And these magazines summed up the same tiny tidbids of daily life that we like to read in our magazines today. We have to keep in mind, that the 30s started with the Great Depression and ended with a terrible war, but between all these things people gave birth and died, fell in and out of love, read books from Margaret Mitchell or William Faulkner, listened to Glenn Miller and danced, saw movies with Claudette Colbert and Cary Grant and went to sports events everywhere in the world.

All these tiny tidbits of everyday life can be found between many other things in those magazines which were read by so many people that we must believe that content here was really powerful.

Another interesting and well-read magazine of those days was the ‘Berliner Illustrirte Zeitung”.

One more note: none of these two was a crafting or knitting magazine. But between all these so very important news, we see the advertisements and patterns that have to do with knitting – obviously, this was something interesting for readers, and yarn manufacturers met their customers here. We are before TV and internet … We can definitely tell that in the 1930’s, knitting was popular and the publishers of these magazines knew where they could meet the knitters and connect them with yarn manufacturers.

Part IV will come soon – and start with the designers – stay tuned 😉

Knitting in Difficult Times – the 30s and 40s – part II

So we went through the difficult times in part I, and now comes the other half of today’s headline, the knitting.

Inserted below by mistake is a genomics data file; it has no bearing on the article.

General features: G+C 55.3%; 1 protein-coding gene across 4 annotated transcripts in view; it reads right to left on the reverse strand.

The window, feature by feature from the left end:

Knitting usually has to do with fashion. Colors, materials, all this depends on availability and trends, not only in the usual sweater but also in accessories and even home décor. Fashion has not exactly the image of something serious. It is said to be superficial, short-living, it has a kind of bad reputation. But there is more in it.

To show what I mean I chose a short clip from a movie.

The movie is called the Time Machine, was made in the United States in 1960 and is based on a novel by famous science fiction writer H.G. Wells. Leading character: Rod Taylor. The movie tells the story of a Victorian gentleman who managed to invent a machine for time travelling. This machine stands in his living room, and he has a great view through his window during his travels and sees how days pass in the blink of an eye by looking out to the street. And here is what happens – please have a look.

What I thought was quite intriguing when I saw this movie is that the people who made it decided to show the passing of time with fashion. Obviously they thought that there is barely a thing that defines a certain era as much as fashion does.

The point is – what people wear and how their garments are made always reflect the cultural and technical developments of a certain time. How people dress is not only a question of trends, style or personal taste and attitude, but also of politics, ideology and economy: Which kind of material was available, what was technically possible, and what was necessary for people in daily life to wear?

And – what probably is more interesting for us, the knitters with a soft spot for old patterns – or: costume history -: it also works the other way round – we better understand why something – a knitted sweater, a dress – looked the way it did in the 30s or 40s and why it was made in this or that way and not differently, when we know how life was in those years – what was necessary in daily life, what was available, and what was technically possible.